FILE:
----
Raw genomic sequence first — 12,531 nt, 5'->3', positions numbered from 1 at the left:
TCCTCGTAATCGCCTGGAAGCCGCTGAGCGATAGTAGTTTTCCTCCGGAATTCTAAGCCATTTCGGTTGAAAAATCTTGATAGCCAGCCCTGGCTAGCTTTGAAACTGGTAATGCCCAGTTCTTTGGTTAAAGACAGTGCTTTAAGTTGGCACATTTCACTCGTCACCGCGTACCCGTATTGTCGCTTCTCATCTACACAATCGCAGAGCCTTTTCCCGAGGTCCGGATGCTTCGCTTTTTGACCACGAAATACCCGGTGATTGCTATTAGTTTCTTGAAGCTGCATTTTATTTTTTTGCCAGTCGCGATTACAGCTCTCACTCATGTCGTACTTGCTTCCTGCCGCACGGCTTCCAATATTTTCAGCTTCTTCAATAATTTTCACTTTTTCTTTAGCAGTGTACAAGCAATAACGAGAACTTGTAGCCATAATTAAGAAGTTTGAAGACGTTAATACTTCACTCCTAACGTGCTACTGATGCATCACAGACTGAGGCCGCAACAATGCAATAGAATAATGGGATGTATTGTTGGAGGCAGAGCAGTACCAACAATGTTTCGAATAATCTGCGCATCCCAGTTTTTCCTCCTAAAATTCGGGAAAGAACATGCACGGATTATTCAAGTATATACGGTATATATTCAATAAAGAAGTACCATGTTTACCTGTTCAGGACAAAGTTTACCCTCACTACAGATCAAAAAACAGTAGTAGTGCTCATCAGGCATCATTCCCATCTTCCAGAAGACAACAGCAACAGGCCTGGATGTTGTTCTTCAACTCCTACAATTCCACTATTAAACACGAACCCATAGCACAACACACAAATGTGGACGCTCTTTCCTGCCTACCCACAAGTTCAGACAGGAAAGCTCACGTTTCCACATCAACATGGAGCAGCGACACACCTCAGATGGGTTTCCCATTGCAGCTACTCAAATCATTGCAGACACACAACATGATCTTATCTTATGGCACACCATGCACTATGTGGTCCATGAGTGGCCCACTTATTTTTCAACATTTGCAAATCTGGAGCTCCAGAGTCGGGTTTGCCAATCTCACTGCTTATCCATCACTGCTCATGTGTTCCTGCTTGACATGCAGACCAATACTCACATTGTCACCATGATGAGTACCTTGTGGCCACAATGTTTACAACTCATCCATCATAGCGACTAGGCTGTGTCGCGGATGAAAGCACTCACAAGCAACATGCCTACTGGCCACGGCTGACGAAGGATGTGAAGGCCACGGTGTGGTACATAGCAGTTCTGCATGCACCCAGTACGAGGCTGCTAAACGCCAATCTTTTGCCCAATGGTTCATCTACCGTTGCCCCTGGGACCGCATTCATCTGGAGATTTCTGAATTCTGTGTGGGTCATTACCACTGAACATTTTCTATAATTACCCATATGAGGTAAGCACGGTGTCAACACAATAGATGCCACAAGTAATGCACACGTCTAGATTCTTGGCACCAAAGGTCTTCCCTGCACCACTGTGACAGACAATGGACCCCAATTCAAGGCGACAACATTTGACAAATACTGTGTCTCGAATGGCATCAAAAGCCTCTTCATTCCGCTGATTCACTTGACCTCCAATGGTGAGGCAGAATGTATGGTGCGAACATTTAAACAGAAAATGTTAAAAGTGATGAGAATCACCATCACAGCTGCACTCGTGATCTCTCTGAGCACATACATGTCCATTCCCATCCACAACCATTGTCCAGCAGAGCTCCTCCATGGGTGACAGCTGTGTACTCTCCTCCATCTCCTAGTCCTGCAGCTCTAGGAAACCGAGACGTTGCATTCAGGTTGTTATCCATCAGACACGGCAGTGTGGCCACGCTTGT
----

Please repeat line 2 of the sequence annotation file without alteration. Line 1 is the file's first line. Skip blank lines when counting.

TCCTCGTAATCGCCTGGAAGCCGCTGAGCGATAGTAGTTTTCCTCCGGAATTCTAAGCCATTTCGGTTGAAAAATCTTGATAGCCAGCCCTGGCTAGCTTTGAAACTGGTAATGCCCAGTTCTTTGGTTAAAGACAGTGCTTTAAGTTGGCACATTTCACTCGTCACCGCGTACCCGTATTGTCGCTTCTCATCTACACAATCGCAGAGCCTTTTCCCGAGGTCCGGATGCTTCGCTTTTTGACCACGAAATACCCGGTGATTGCTATTAGTTTCTTGAAGCTGCATTTTATTTTTTTGCCAGTCGCGATTACAGCTCTCACTCATGTCGTACTTGCTTCCTGCCGCACGGCTTCCAATATTTTCAGCTTCTTCAATAATTTTCACTTTTTCTTTAGCAGTGTACAAGCAATAACGAGAACTTGTAGCCATAATTAAGAAGTTTGAAGACGTTAATACTTCACTCCTAACGTGCTACTGATGCATCACAGACTGAGGCCGCAACAATGCAATAGAATAATGGGATGTATTGTTGGAGGCAGAGCAGTACCAACAATGTTTCGAATAATCTGCGCATCCCAGTTTTTCCTCCTAAAATTCGGGAAAGAACATGCACGGATTATTCAAGTATATACGGTATATATTCAATAAAGAAGTACCATGTTTACCTGTTCAGGACAAAGTTTACCCTCACTACAGATCAAAAAACAGTAGTAGTGCTCATCAGGCATCATTCCCATCTTCCAGAAGACAACAGCAACAGGCCTGGATGTTGTTCTTCAACTCCTACAATTCCACTATTAAACACGAACCCATAGCACAACACACAAATGTGGACGCTCTTTCCTGCCTACCCACAAGTTCAGACAGGAAAGCTCACGTTTCCACATCAACATGGAGCAGCGACACACCTCAGATGGGTTTCCCATTGCAGCTACTCAAATCATTGCAGACACACAACATGATCTTATCTTATGGCACACCATGCACTATGTGGTCCATGAGTGGCCCACTTATTTTTCAACATTTGCAAATCTGGAGCTCCAGAGTCGGGTTTGCCAATCTCACTGCTTATCCATCACTGCTCATGTGTTCCTGCTTGACATGCAGACCAATACTCACATTGTCACCATGATGAGTACCTTGTGGCCACAATGTTTACAACTCATCCATCATAGCGACTAGGCTGTGTCGCGGATGAAAGCACTCACAAGCAACATGCCTACTGGCCACGGCTGACGAAGGATGTGAAGGCCACGGTGTGGTACATAGCAGTTCTGCATGCACCCAGTACGAGGCTGCTAAACGCCAATCTTTTGCCCAATGGTTCATCTACCGTTGCCCCTGGGACCGCATTCATCTGGAGATTTCTGAATTCTGTGTGGGTCATTACCACTGAACATTTTCTATAATTACCCATATGAGGTAAGCACGGTGTCAACACAATAGATGCCACAAGTAATGCACACGTCTAGATTCTTGGCACCAAAGGTCTTCCCTGCACCACTGTGACAGACAATGGACCCCAATTCAAGGCGACAACATTTGACAAATACTGTGTCTCGAATGGCATCAAAAGCCTCTTCATTCCGCTGATTCACTTGACCTCCAATGGTGAGGCAGAATGTATGGTGCGAACATTTAAACAGAAAATGTTAAAAGTGATGAGAATCACCATCACAGCTGCACTCGTGATCTCTCTGAGCACATACATGTCCATTCCCATCCACAACCATTGTCCAGCAGAGCTCCTCCATGGGTGACAGCTGTGTACTCTCCTCCATCTCCTAGTCCTGCAGCTCTAGGAAACCGAGACGTTGCATTCAGGTTGTTATCCATCAGACACGGCAGTGTGGCCACGCTTGT